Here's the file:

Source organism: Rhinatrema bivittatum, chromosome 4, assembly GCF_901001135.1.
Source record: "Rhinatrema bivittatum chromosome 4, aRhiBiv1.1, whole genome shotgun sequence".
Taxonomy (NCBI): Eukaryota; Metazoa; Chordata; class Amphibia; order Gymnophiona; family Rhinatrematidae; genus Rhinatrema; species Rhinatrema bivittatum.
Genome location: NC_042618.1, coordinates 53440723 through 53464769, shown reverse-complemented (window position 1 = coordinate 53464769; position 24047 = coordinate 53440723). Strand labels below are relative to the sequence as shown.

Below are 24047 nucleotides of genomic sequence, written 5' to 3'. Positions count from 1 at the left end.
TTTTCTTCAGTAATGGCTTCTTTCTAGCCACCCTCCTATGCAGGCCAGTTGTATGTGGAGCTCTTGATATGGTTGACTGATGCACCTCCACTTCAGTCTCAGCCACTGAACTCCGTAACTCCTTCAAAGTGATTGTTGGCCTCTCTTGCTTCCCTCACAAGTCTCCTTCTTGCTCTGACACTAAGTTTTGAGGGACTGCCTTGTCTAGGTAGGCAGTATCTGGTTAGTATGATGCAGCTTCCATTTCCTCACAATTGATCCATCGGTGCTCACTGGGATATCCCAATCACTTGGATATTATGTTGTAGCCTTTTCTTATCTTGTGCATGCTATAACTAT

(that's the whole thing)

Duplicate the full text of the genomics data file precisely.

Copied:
Source organism: Rhinatrema bivittatum, chromosome 4, assembly GCF_901001135.1.
Source record: "Rhinatrema bivittatum chromosome 4, aRhiBiv1.1, whole genome shotgun sequence".
Taxonomy (NCBI): Eukaryota; Metazoa; Chordata; class Amphibia; order Gymnophiona; family Rhinatrematidae; genus Rhinatrema; species Rhinatrema bivittatum.
Genome location: NC_042618.1, coordinates 53440723 through 53464769, shown reverse-complemented (window position 1 = coordinate 53464769; position 24047 = coordinate 53440723). Strand labels below are relative to the sequence as shown.

Below are 24047 nucleotides of genomic sequence, written 5' to 3'. Positions count from 1 at the left end.
TTTTCTTCAGTAATGGCTTCTTTCTAGCCACCCTCCTATGCAGGCCAGTTGTATGTGGAGCTCTTGATATGGTTGACTGATGCACCTCCACTTCAGTCTCAGCCACTGAACTCCGTAACTCCTTCAAAGTGATTGTTGGCCTCTCTTGCTTCCCTCACAAGTCTCCTTCTTGCTCTGACACTAAGTTTTGAGGGACTGCCTTGTCTAGGTAGGCAGTATCTGGTTAGTATGATGCAGCTTCCATTTCCTCACAATTGATCCATCGGTGCTCACTGGGATATCCCAATCACTTGGATATTATGTTGTAGCCTTTTCTTATCTTGTGCATGCTATAACTAT